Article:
Presented by Gary Greene of the SeaDoc Society’s Tombolo mapping lab.
You don’t go looking for lions on the Arctic tundra or for grizzly bears in the tropical rainforest – that is if you hope to find them. The topside world presents a wide variety of biomes inhabited by plants and animals adapted to survive in each special place. Our underwater world is no different. However, for people working to recover the Salish Sea, it’s been harder to protect threatened marine creatures and their critical underwater habitats simply because it’s so difficult to find them.
Beneath the surface of the Salish Sea lie a dazzling variety of habitats. We all know about kelp forests and eelgrass meadows and the riot of life they support, but did you know that we have huge “sand waves” that shelter vast schools of sand lance and provide foraging environment for birds like Tufted Puffins and Rhinoceros Auklets? Or that all of the various bottom features scientists have identified – glacial moraines, earthquake-generated rock piles, vertical ice-cut rock walls and mud-filled bays and sounds – each support their own collection of animals?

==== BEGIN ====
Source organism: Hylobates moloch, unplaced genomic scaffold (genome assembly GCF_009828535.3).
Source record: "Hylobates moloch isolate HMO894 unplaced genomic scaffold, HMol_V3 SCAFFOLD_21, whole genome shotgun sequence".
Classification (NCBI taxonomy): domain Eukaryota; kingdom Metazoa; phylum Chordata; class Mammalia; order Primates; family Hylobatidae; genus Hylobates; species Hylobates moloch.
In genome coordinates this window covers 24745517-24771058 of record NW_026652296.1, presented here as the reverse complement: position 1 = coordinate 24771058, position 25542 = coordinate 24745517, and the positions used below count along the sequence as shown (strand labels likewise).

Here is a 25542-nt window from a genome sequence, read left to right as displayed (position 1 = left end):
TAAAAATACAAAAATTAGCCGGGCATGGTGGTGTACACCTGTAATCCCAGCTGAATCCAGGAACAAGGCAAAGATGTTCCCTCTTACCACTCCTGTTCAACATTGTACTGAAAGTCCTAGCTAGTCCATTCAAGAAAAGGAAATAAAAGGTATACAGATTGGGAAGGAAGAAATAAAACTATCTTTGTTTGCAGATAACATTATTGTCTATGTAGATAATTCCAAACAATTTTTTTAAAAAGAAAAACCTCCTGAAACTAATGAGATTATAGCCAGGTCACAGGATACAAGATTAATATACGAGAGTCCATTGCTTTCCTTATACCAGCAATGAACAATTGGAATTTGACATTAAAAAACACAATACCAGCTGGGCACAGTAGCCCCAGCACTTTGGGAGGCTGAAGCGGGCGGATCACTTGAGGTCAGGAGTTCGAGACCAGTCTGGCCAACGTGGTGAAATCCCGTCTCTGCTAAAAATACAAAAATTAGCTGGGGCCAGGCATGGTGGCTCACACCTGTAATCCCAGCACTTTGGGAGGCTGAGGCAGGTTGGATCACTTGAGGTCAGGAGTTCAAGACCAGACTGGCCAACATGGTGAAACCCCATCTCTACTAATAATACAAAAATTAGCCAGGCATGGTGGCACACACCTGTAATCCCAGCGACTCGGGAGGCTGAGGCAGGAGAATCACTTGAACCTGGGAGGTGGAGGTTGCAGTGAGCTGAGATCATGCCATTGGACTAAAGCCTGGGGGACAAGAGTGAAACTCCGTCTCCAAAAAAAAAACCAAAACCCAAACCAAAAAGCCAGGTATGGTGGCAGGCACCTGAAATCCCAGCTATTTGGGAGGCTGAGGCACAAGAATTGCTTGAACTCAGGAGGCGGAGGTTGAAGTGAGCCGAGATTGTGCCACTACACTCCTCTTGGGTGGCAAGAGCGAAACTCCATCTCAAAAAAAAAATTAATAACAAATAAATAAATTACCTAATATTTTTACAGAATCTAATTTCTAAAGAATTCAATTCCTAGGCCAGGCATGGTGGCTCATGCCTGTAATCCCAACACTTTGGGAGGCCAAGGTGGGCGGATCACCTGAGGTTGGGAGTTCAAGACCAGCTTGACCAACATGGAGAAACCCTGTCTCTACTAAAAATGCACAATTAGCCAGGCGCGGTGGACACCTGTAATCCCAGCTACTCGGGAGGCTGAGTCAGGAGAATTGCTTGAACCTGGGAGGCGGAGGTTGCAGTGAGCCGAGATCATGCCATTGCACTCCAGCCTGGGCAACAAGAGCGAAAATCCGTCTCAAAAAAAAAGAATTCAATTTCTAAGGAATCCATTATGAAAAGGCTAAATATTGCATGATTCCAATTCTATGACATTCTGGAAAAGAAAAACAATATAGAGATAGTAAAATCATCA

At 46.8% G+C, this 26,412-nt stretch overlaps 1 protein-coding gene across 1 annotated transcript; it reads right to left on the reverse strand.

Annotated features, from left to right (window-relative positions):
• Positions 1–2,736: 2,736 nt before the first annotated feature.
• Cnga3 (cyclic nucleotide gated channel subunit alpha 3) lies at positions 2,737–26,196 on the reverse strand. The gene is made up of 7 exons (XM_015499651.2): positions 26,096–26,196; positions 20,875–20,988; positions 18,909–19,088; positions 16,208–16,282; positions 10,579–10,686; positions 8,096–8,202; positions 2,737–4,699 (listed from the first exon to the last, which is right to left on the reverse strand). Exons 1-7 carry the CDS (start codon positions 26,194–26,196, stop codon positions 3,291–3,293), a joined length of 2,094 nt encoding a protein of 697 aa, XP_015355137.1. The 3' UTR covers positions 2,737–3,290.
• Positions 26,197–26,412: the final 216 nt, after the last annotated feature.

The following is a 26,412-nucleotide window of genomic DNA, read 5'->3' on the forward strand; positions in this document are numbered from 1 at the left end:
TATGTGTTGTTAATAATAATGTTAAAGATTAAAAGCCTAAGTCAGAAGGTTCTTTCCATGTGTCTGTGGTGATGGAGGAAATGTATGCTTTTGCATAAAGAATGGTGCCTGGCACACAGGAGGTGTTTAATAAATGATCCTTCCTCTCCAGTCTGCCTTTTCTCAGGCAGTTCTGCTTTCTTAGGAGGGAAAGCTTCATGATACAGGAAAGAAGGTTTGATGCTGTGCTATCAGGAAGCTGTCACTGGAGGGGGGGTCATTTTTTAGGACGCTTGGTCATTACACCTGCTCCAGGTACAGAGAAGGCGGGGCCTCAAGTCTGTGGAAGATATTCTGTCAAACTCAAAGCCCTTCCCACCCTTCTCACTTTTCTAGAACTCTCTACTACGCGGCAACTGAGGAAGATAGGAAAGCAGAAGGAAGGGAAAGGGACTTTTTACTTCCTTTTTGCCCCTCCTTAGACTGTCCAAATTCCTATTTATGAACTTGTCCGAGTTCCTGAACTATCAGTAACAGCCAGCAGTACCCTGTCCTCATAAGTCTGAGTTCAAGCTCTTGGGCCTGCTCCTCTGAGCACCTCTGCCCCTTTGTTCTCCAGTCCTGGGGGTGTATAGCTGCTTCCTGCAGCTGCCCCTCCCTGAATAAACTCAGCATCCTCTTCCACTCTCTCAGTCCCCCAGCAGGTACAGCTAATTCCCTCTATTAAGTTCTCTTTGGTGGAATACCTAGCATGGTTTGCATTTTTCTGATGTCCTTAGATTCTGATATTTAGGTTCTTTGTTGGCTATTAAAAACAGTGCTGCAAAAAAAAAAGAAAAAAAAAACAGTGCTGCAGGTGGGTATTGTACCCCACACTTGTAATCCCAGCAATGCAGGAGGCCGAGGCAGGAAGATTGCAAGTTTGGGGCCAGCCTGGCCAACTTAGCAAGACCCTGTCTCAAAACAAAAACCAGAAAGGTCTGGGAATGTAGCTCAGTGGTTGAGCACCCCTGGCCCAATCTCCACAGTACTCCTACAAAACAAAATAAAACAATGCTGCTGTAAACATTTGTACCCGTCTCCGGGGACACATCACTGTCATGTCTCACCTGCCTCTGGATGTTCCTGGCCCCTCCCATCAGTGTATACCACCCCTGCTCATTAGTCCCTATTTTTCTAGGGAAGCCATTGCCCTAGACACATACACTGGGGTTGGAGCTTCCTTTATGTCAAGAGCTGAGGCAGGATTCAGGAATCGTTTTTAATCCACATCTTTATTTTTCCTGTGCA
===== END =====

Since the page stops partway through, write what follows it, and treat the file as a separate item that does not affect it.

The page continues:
SeaDoc’s exciting new Tombolo Seafloor Mapping Laboratory is addressing real-time conservation needs by pinpointing Salish Sea habitats. When your goal is to protect important marine creatures like our threatened rockfish species, you can’t get there without a map.
On Tuesday, November 12, come hear the charismastic Marine Geologist Gary Greene talk about mapping the underwater habitats of the San Juan Islands.
The Marine Science Lecture Series is presented by The SeaDoc Society and YMCA Camp Orkila.
Sponsors: Tom Averna (Deer Harbor Charters), Barbara Brown, Dean and Audrey Stupke and West Sound Marina, Inc
Co-sponsors: Barbara Bentley and Glen Prestwich, Bill Patterson (Chimayo/Sazio), Emmanuel Episcopal Church